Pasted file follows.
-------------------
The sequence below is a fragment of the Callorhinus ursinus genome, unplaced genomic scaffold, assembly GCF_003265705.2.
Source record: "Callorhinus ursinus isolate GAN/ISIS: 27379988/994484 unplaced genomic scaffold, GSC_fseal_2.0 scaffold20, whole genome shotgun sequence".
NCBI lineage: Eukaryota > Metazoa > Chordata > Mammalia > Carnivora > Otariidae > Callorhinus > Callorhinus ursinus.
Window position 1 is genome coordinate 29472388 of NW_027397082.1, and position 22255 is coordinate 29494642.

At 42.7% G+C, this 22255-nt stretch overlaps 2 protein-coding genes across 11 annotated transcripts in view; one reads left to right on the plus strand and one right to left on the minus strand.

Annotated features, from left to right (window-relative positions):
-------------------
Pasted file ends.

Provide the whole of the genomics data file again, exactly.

The sequence below is a fragment of the Callorhinus ursinus genome, unplaced genomic scaffold, assembly GCF_003265705.2.
Source record: "Callorhinus ursinus isolate GAN/ISIS: 27379988/994484 unplaced genomic scaffold, GSC_fseal_2.0 scaffold20, whole genome shotgun sequence".
NCBI lineage: Eukaryota > Metazoa > Chordata > Mammalia > Carnivora > Otariidae > Callorhinus > Callorhinus ursinus.
Window position 1 is genome coordinate 29472388 of NW_027397082.1, and position 22255 is coordinate 29494642.

At 42.7% G+C, this 22255-nt stretch overlaps 2 protein-coding genes across 11 annotated transcripts in view; one reads left to right on the plus strand and one right to left on the minus strand.

Annotated features, from left to right (window-relative positions):